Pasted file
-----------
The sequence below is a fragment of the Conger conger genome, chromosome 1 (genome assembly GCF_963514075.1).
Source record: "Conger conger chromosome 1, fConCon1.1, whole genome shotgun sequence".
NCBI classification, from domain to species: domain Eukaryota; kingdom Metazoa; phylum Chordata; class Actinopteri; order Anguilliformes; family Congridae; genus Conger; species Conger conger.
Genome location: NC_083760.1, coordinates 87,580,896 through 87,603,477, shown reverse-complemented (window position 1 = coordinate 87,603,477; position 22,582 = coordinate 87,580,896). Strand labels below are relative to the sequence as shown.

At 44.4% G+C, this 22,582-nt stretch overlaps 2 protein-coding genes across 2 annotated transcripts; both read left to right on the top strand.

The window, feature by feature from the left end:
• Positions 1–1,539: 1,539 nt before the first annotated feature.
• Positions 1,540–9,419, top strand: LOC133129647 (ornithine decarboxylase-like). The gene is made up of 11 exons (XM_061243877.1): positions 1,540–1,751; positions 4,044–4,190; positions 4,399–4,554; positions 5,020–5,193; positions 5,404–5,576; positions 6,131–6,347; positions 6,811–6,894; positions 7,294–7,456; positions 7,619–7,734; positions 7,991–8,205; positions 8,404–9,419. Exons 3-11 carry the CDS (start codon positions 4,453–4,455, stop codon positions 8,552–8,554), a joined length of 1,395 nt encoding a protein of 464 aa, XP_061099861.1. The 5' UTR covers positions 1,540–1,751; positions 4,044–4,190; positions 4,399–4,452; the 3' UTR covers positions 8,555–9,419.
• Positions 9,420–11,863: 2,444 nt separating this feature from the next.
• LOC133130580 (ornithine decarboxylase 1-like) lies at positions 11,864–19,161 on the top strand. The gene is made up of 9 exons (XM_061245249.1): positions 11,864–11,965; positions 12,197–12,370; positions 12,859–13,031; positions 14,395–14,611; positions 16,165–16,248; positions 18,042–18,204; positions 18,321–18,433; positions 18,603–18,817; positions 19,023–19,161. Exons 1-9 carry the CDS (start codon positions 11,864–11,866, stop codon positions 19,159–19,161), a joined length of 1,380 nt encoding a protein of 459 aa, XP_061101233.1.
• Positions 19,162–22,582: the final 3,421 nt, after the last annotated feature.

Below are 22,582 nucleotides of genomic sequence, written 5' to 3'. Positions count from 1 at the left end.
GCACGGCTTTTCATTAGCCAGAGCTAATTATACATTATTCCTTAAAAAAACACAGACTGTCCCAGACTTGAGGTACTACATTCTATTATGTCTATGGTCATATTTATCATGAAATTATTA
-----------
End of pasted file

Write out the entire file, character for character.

The sequence below is a fragment of the Conger conger genome, chromosome 1 (genome assembly GCF_963514075.1).
Source record: "Conger conger chromosome 1, fConCon1.1, whole genome shotgun sequence".
NCBI classification, from domain to species: domain Eukaryota; kingdom Metazoa; phylum Chordata; class Actinopteri; order Anguilliformes; family Congridae; genus Conger; species Conger conger.
Genome location: NC_083760.1, coordinates 87,580,896 through 87,603,477, shown reverse-complemented (window position 1 = coordinate 87,603,477; position 22,582 = coordinate 87,580,896). Strand labels below are relative to the sequence as shown.

At 44.4% G+C, this 22,582-nt stretch overlaps 2 protein-coding genes across 2 annotated transcripts; both read left to right on the top strand.

The window, feature by feature from the left end:
• Positions 1–1,539: 1,539 nt before the first annotated feature.
• Positions 1,540–9,419, top strand: LOC133129647 (ornithine decarboxylase-like). The gene is made up of 11 exons (XM_061243877.1): positions 1,540–1,751; positions 4,044–4,190; positions 4,399–4,554; positions 5,020–5,193; positions 5,404–5,576; positions 6,131–6,347; positions 6,811–6,894; positions 7,294–7,456; positions 7,619–7,734; positions 7,991–8,205; positions 8,404–9,419. Exons 3-11 carry the CDS (start codon positions 4,453–4,455, stop codon positions 8,552–8,554), a joined length of 1,395 nt encoding a protein of 464 aa, XP_061099861.1. The 5' UTR covers positions 1,540–1,751; positions 4,044–4,190; positions 4,399–4,452; the 3' UTR covers positions 8,555–9,419.
• Positions 9,420–11,863: 2,444 nt separating this feature from the next.
• LOC133130580 (ornithine decarboxylase 1-like) lies at positions 11,864–19,161 on the top strand. The gene is made up of 9 exons (XM_061245249.1): positions 11,864–11,965; positions 12,197–12,370; positions 12,859–13,031; positions 14,395–14,611; positions 16,165–16,248; positions 18,042–18,204; positions 18,321–18,433; positions 18,603–18,817; positions 19,023–19,161. Exons 1-9 carry the CDS (start codon positions 11,864–11,866, stop codon positions 19,159–19,161), a joined length of 1,380 nt encoding a protein of 459 aa, XP_061101233.1.
• Positions 19,162–22,582: the final 3,421 nt, after the last annotated feature.

Below are 22,582 nucleotides of genomic sequence, written 5' to 3'. Positions count from 1 at the left end.
GCACGGCTTTTCATTAGCCAGAGCTAATTATACATTATTCCTTAAAAAAACACAGACTGTCCCAGACTTGAGGTACTACATTCTATTATGTCTATGGTCATATTTATCATGAAATTATTA